Making sauce

When making gravy, you being with a roux, a French word for flour and fat cooked together to thicken a sauce. Some people give up and buy gravy in a can or a jar, but other people are blessed to stand beside a master and watch him whisk the ingredients together with a confident hand. Some of us have been blessed to watch Ed Bauer make what he never called gravy, even when working with the Thanksgiving turkey. We have been blessed to stand at his side and learn to make sauce.

We start with the basic ingredients when we make a family, too. 65 years ago, Ed and Virginia embarked on the adventure of marriage. They were younger than most of their grandchildren are now. They began with a roux of hope for the future and faith in each other, a good way to start a marriage. Faith and hope hold people together; we need those binding ingredients to provide a consistent and secure base. From there we can extend ourselves to try new things, and expand our hearts to love more deeply, even when it is hard to keep doing it. Maybe especially then.

Here’s another thing about making sauce. Most of us don’t get gravy right the first time, even if we have carefully studied the recipe. It’s especially true if we aspire to excellence, as Ed did in the kitchen. You have to put in the time. Malcolm Gladwell, who popularized the idea of the 10,000 hour rule in his book “Outliers: the Story of Success,” wrote, “Practice isn’t the thing you do once you’re good. It’s the thing you do that makes you good.” This applies to more than cooking, of course. In our public work, our spiritual lives, in our relationships as parents, partners and friends, we have to put in the effort. To grow in understanding and in love, we have to keep doing it over and over again. We have to mature in our abilities. We have to practice.

The skill gained with that kind of practice can make us graceful and gracious, as Ed was. He appreciated the talents of others, and he was proud of his children and grandchildren and the things they did well – maybe especially his grandchildren, many of whom inherited his love of music. He generously shared his cooking knowledge. The nicest compliment Ed ever paid me was to say he felt comfortable working in my kitchen, and he said that despite my persistent lack of one very important pantry item – instant flour. A secret of making sauce, and making a life, is not being stopped by our disappointments and our losses. We acknowledge them, but we keep going. There is a meal to keep cooking, a life to continue living.

For those of us who knew and loved Virginia, it was hard to imagine who he would be without her. What a tremendous gift it was that he opened his heart and his life to Judi and her family.

Here’s a secret I learned watching Ed make the sauce one Thanksgiving at my house. After he tasted it, he said, “It needs a little something sweet.” His grandchildren argue that I remember this wrong, but I know what he chose after a search of the refrigerator. The gravy – I mean the sauce, of course – the sauce that year included a little bit of blueberry jam. This is an important life lesson: Add some sweetness.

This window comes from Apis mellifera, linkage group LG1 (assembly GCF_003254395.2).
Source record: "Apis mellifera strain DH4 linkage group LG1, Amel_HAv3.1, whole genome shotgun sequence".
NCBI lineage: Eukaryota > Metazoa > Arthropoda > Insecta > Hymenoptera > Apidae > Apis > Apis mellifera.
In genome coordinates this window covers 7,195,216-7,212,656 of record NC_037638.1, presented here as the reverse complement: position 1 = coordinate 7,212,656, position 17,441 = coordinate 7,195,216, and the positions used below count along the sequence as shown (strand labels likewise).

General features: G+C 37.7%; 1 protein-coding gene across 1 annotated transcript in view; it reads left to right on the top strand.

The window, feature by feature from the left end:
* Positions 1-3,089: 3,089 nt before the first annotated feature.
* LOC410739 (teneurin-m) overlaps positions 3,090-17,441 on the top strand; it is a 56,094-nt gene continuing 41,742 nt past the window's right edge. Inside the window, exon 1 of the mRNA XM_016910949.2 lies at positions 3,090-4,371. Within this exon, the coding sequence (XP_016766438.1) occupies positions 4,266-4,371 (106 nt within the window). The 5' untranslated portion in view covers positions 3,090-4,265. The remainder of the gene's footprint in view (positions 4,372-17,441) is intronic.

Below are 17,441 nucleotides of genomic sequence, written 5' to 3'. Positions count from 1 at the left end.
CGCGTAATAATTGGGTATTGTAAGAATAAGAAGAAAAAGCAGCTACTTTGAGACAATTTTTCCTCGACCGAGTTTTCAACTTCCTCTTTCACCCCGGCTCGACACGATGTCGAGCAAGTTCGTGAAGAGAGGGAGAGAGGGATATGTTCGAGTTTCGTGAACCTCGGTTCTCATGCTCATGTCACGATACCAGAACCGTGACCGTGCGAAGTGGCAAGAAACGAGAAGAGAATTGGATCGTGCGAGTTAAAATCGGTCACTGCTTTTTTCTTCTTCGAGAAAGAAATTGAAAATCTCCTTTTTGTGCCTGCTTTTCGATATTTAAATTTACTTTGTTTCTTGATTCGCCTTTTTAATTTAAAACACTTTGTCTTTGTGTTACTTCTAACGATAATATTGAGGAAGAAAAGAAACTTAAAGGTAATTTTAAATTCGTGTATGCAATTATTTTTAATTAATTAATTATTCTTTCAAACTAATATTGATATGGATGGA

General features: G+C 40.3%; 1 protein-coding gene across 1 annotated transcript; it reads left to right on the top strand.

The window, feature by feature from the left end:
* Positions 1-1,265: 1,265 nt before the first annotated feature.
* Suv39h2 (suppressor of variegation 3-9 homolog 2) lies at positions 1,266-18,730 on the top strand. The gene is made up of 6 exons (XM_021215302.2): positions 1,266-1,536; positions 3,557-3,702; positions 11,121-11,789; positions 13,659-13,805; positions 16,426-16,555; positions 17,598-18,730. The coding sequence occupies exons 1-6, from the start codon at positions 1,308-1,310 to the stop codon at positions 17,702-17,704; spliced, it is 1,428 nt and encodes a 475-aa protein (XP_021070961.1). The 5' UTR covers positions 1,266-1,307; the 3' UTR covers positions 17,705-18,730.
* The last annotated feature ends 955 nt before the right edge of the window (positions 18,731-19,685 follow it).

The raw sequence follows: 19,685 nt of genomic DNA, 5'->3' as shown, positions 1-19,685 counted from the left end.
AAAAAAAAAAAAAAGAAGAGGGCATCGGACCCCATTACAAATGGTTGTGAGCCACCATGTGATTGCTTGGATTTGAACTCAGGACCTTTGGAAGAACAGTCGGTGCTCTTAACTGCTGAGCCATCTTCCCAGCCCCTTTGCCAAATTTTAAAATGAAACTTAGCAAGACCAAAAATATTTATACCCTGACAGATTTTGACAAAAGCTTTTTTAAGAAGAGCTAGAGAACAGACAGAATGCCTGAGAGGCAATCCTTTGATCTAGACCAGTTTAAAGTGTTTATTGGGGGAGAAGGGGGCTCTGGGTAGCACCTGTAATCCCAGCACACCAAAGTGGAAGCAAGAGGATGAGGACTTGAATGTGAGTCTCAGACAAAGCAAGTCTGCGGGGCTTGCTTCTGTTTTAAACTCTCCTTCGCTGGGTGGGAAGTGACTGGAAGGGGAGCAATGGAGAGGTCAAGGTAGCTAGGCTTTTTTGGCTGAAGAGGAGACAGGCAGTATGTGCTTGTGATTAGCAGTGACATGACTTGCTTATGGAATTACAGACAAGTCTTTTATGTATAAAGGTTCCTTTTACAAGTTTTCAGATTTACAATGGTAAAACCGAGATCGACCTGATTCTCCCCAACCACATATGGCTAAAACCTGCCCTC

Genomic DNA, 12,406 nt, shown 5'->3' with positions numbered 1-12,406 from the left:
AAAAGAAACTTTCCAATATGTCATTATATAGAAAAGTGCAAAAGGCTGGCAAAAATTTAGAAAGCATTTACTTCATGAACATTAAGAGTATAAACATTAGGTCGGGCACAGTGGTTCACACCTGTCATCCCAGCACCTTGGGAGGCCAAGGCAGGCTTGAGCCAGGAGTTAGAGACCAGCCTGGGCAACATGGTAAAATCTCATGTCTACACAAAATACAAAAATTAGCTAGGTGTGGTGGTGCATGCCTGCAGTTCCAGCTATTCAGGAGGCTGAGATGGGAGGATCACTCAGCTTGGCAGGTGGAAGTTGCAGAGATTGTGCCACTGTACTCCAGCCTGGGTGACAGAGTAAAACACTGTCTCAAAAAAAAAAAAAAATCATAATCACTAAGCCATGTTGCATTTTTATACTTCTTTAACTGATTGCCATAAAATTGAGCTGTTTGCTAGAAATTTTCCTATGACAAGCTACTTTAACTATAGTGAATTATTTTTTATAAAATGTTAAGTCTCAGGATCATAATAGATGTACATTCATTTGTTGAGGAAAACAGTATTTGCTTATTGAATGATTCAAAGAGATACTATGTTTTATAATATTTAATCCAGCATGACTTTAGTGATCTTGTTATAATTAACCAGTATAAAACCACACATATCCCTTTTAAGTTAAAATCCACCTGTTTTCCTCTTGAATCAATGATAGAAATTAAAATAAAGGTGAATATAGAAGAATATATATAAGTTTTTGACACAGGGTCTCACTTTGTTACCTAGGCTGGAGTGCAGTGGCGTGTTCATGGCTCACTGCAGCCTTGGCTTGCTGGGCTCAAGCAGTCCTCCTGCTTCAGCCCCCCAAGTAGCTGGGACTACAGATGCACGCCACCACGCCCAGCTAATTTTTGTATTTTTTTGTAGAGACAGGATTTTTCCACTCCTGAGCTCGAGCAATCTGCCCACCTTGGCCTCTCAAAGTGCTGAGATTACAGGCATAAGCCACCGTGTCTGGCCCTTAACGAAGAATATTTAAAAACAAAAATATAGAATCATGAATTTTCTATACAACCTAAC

4 Love is patient; love is kind; love is not envious or boastful or arrogant 5 or rude. It does not insist on its own way; it is not irritable or resentful; 6 it does not rejoice in wrongdoing, but rejoices in the truth. 7 It bears all things, believes all things, hopes all things, endures all things. 

8 Love never ends. 

Love is sweet, but love is also enduring. Judi suggested our reading from 1 Corinthians, which we often hear at weddings because it unpacks what love is, even though it wasn’t written with couples in mind. The apostle Paul wrote to a new church community, trying to help them learn how to live and work together despite their differences. Their aim shouldn’t be to win an argument but to grow together in faith, in hope, and in love.

In cooking and in life, Ed served with love, standing at the end of the buffet line, getting up early to make breakfast, to brew coffee, making sure everyone else had what they needed before he took his seat at the table. At the end of his life he had to learn to receive the care he had been so gracious about giving. He received the blessing of a wife and children who had learned about caring from him.

When we gather to remember and celebrate the life of a person who has lived as long as Ed did, it may be tempting to minimize our feelings of loss, yet the death of a beloved husband, father and grandfather marks a change in our identities, our place in the scheme of things.

In her poem, “In Blackwater Woods,” Mary Oliver wrote:

To live in this world
you must be able to do three things:
to love what is mortal;
to hold it
against your bones knowing
your own life depends on it;
and, when the time comes to let it go,
to let it go.

This is wisdom that we all hope not to practice enough to be expert at it. We simply have to do the best we can to let go. When the person we loved has suffered a decline, we may do it with a mixture of sadness and relief. We trust in the words of Jesus Christ, who told us not to let our hearts be troubled, who promised a place would be waiting for us. We let Ed – Dad, Papa -go trusting that the God he loved has welcomed him into the household of heaven, at the table where all will gather.

I just hope they have a restaurant stove – and some instant flour.

We make a life the way we make a sauce. We start with a roux, with the things that bind us together. We hand the recipe down from one generation to the next, with changes made to suit the circumstances. We find ourselves in unfamiliar spaces and do the best we can with what is on hand. We remember to sweeten things with laughter, or apologies, or a little of both. And however the sauce turns out, however life turns out, the greatest of these is love.


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